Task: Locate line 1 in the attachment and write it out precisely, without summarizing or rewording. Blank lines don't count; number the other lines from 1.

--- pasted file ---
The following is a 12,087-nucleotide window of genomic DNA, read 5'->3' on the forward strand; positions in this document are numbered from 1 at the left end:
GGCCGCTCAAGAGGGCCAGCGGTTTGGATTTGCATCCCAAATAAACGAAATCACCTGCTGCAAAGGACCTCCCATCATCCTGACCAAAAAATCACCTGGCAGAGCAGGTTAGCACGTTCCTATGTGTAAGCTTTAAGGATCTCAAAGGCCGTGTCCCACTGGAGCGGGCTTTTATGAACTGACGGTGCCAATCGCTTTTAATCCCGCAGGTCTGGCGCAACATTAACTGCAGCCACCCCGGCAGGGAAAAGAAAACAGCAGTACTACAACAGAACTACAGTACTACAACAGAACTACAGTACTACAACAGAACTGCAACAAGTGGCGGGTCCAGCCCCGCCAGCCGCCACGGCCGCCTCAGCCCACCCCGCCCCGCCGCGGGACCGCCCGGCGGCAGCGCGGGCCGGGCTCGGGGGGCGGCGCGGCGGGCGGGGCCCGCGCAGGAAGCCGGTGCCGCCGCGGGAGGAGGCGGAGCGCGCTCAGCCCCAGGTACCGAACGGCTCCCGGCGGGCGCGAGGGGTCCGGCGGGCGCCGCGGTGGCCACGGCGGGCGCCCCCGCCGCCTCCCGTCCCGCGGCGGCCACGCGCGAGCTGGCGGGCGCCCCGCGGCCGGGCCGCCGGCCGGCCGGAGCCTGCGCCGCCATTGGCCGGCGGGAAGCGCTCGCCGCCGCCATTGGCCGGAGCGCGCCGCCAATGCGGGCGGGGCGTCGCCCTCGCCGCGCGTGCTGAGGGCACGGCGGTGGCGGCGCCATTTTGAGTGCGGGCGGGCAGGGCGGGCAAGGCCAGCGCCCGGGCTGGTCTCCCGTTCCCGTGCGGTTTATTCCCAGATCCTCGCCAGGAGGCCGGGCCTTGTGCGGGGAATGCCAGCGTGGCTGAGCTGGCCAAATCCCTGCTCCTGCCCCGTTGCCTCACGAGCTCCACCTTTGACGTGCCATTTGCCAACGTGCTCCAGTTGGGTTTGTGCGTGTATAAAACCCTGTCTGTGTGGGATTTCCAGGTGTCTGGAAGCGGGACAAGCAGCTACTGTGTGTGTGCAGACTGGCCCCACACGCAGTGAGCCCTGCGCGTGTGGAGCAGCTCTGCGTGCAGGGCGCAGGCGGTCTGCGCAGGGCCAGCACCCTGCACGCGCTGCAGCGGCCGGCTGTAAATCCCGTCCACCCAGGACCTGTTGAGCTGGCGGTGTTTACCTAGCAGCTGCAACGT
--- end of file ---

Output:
The following is a 12,087-nucleotide window of genomic DNA, read 5'->3' on the forward strand; positions in this document are numbered from 1 at the left end: